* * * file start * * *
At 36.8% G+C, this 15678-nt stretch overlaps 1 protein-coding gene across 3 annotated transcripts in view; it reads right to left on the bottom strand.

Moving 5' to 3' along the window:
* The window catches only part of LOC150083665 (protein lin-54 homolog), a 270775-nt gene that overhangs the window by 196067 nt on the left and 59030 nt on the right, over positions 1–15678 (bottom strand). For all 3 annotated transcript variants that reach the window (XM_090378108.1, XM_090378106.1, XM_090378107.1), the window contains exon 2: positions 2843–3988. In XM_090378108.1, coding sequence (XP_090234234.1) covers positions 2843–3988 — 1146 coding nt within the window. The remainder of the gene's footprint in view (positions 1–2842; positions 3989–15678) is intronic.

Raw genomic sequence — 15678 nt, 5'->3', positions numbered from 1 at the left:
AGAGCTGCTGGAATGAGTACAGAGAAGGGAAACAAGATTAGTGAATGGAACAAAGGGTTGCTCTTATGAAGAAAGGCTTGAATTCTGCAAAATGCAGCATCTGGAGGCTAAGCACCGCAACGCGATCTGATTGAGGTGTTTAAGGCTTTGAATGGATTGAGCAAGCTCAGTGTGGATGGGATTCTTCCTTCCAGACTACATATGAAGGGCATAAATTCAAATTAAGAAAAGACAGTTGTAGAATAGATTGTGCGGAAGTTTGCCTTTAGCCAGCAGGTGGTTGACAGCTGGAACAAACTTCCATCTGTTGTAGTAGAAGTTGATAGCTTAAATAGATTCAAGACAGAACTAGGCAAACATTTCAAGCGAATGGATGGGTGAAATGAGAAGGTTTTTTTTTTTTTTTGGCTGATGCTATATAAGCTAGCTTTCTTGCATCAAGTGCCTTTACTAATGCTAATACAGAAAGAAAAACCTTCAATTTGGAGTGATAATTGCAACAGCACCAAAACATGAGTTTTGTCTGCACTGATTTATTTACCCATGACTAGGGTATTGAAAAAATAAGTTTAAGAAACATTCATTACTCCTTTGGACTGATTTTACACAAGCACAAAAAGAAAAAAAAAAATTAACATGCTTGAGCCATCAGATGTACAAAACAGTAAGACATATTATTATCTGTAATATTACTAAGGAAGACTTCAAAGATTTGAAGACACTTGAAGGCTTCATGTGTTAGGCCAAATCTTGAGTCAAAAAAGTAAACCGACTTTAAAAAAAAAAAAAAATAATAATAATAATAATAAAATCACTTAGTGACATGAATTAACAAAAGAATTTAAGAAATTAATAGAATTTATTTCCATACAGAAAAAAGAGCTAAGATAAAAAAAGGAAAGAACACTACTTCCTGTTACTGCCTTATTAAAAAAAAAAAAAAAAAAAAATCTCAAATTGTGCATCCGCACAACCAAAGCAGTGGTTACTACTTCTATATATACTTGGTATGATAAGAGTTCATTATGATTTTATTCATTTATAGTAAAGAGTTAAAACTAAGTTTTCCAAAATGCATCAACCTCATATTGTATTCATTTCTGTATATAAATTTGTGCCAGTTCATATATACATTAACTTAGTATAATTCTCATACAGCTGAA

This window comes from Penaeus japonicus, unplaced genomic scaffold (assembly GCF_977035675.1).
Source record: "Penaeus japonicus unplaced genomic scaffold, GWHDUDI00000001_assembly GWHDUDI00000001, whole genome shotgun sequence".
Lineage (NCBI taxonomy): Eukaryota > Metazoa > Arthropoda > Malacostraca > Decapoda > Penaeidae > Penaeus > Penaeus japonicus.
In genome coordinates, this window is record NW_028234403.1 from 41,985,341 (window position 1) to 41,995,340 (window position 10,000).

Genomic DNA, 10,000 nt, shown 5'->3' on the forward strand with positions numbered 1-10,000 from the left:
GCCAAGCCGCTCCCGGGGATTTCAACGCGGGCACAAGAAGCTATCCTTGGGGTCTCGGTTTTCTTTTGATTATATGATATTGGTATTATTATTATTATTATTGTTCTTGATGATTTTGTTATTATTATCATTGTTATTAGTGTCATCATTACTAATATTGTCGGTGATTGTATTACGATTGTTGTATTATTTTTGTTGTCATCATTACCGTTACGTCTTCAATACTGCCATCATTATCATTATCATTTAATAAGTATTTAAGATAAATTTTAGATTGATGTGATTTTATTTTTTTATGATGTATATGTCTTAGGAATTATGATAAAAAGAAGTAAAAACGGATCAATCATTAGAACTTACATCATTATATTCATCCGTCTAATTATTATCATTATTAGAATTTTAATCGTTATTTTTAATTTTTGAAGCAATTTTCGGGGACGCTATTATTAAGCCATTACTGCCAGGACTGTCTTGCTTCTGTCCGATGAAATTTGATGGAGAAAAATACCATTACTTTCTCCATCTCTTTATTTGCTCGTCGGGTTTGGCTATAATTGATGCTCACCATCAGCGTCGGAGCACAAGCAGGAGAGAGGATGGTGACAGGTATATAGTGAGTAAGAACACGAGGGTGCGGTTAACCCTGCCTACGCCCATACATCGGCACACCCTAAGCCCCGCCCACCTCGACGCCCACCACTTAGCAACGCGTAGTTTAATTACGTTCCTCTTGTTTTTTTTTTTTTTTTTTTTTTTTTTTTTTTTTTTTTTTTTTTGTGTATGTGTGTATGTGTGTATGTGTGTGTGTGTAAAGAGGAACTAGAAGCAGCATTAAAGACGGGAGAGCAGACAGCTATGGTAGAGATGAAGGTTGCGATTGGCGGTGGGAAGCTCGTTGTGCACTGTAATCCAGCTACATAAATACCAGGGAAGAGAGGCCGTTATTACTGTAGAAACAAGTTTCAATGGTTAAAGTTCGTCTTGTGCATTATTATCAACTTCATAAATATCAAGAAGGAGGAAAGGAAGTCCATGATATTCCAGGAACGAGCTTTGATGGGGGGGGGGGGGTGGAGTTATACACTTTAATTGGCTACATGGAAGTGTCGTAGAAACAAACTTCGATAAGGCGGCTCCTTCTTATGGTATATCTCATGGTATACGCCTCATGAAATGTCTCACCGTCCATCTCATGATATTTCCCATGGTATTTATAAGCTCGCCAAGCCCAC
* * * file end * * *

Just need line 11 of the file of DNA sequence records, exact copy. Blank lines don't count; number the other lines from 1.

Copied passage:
GCCAAGCCGCTCCCGGGGATTTCAACGCGGGCACAAGAAGCTATCCTTGGGGTCTCGGTTTTCTTTTGATTATATGATATTGGTATTATTATTATTATTATTGTTCTTGATGATTTTGTTATTATTATCATTGTTATTAGTGTCATCATTACTAATATTGTCGGTGATTGTATTACGATTGTTGTATTATTTTTGTTGTCATCATTACCGTTACGTCTTCAATACTGCCATCATTATCATTATCATTTAATAAGTATTTAAGATAAATTTTAGATTGATGTGATTTTATTTTTTTATGATGTATATGTCTTAGGAATTATGATAAAAAGAAGTAAAAACGGATCAATCATTAGAACTTACATCATTATATTCATCCGTCTAATTATTATCATTATTAGAATTTTAATCGTTATTTTTAATTTTTGAAGCAATTTTCGGGGACGCTATTATTAAGCCATTACTGCCAGGACTGTCTTGCTTCTGTCCGATGAAATTTGATGGAGAAAAATACCATTACTTTCTCCATCTCTTTATTTGCTCGTCGGGTTTGGCTATAATTGATGCTCACCATCAGCGTCGGAGCACAAGCAGGAGAGAGGATGGTGACAGGTATATAGTGAGTAAGAACACGAGGGTGCGGTTAACCCTGCCTACGCCCATACATCGGCACACCCTAAGCCCCGCCCACCTCGACGCCCACCACTTAGCAACGCGTAGTTTAATTACGTTCCTCTTGTTTTTTTTTTTTTTTTTTTTTTTTTTTTTTTTTTTTTTTTTTTGTGTATGTGTGTATGTGTGTATGTGTGTGTGTGTAAAGAGGAACTAGAAGCAGCATTAAAGACGGGAGAGCAGACAGCTATGGTAGAGATGAAGGTTGCGATTGGCGGTGGGAAGCTCGTTGTGCACTGTAATCCAGCTACATAAATACCAGGGAAGAGAGGCCGTTATTACTGTAGAAACAAGTTTCAATGGTTAAAGTTCGTCTTGTGCATTATTATCAACTTCATAAATATCAAGAAGGAGGAAAGGAAGTCCATGATATTCCAGGAACGAGCTTTGATGGGGGGGGGGGGGTGGAGTTATACACTTTAATTGGCTACATGGAAGTGTCGTAGAAACAAACTTCGATAAGGCGGCTCCTTCTTATGGTATATCTCATGGTATACGCCTCATGAAATGTCTCACCGTCCATCTCATGATATTTCCCATGGTATTTATAAGCTCGCCAAGCCCAC